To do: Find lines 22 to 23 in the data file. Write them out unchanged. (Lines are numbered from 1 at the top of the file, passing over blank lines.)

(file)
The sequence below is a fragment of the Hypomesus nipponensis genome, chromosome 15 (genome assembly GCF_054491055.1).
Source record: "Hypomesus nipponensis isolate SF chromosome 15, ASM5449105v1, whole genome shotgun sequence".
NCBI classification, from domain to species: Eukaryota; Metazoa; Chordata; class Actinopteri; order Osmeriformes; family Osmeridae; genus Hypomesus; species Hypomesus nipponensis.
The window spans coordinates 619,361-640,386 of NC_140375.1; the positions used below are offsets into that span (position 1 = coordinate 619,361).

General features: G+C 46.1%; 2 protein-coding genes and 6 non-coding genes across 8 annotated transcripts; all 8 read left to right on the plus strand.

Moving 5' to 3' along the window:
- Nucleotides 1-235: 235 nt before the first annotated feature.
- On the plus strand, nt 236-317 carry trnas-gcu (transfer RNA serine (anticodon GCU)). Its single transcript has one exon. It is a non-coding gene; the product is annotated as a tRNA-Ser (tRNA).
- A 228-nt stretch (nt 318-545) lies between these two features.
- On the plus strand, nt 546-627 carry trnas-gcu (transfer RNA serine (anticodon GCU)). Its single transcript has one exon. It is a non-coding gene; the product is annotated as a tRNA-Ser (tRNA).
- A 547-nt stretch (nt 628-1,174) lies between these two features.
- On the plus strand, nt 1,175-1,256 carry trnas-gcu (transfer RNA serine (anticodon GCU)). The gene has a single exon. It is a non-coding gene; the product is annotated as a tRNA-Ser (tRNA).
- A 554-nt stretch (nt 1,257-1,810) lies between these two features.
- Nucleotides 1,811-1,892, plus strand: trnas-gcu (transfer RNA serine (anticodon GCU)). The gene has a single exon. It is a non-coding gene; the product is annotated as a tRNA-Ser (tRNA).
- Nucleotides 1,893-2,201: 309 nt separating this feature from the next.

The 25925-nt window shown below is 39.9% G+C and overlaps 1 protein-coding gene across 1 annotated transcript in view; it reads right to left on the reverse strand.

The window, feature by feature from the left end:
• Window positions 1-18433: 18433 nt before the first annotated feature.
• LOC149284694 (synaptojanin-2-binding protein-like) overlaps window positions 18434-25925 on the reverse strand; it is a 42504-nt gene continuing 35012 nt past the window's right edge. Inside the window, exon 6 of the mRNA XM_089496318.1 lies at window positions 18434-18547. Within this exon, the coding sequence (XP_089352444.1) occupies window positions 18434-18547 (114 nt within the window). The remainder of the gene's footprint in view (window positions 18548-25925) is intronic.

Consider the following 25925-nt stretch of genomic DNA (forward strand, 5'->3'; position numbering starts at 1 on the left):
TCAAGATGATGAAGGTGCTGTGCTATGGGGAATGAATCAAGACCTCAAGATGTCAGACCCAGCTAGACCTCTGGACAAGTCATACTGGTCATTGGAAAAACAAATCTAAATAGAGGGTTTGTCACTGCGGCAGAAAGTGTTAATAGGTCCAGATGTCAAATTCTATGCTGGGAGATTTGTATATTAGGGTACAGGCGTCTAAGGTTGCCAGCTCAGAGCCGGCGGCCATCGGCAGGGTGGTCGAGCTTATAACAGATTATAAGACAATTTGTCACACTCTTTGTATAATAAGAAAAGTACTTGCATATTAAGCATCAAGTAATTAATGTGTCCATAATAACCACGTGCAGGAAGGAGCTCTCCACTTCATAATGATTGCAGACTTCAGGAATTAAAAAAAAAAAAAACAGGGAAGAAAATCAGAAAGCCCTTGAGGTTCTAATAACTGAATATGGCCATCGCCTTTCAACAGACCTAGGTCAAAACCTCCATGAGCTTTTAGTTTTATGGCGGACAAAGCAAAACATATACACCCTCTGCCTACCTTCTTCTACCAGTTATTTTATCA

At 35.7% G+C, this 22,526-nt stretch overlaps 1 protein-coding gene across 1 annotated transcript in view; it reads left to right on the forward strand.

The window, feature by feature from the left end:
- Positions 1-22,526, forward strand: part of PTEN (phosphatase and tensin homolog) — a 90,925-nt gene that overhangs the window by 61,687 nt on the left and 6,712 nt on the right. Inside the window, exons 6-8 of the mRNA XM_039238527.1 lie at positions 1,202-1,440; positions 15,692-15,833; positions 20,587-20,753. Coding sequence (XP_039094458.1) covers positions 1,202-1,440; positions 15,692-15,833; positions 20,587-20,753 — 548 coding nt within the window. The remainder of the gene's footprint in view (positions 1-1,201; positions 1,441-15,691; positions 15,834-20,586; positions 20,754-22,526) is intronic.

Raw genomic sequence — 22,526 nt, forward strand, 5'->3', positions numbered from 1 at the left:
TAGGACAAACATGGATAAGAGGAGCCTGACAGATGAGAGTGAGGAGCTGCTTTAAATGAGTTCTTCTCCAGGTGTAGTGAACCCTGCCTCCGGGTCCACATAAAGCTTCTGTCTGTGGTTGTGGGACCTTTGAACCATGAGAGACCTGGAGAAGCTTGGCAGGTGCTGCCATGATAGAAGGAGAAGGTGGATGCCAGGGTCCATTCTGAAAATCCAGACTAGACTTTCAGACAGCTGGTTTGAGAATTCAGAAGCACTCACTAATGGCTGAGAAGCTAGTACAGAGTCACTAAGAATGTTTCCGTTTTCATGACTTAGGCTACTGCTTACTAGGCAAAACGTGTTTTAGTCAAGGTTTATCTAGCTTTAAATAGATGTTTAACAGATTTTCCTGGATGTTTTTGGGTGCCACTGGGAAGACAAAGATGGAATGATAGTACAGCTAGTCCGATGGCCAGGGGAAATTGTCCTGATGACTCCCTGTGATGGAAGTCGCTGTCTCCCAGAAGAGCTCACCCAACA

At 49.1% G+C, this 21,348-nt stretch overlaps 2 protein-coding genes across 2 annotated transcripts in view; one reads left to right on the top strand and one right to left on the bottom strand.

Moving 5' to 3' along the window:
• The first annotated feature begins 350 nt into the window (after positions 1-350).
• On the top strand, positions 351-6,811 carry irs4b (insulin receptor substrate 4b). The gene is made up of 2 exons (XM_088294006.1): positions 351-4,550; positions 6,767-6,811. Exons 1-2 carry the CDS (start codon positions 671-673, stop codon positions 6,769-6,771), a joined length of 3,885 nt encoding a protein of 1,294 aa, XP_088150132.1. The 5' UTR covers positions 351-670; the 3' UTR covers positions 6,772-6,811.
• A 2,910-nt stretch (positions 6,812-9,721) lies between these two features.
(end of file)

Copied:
At 35.7% G+C, this 22,526-nt stretch overlaps 1 protein-coding gene across 1 annotated transcript in view; it reads left to right on the forward strand.

The window, feature by feature from the left end: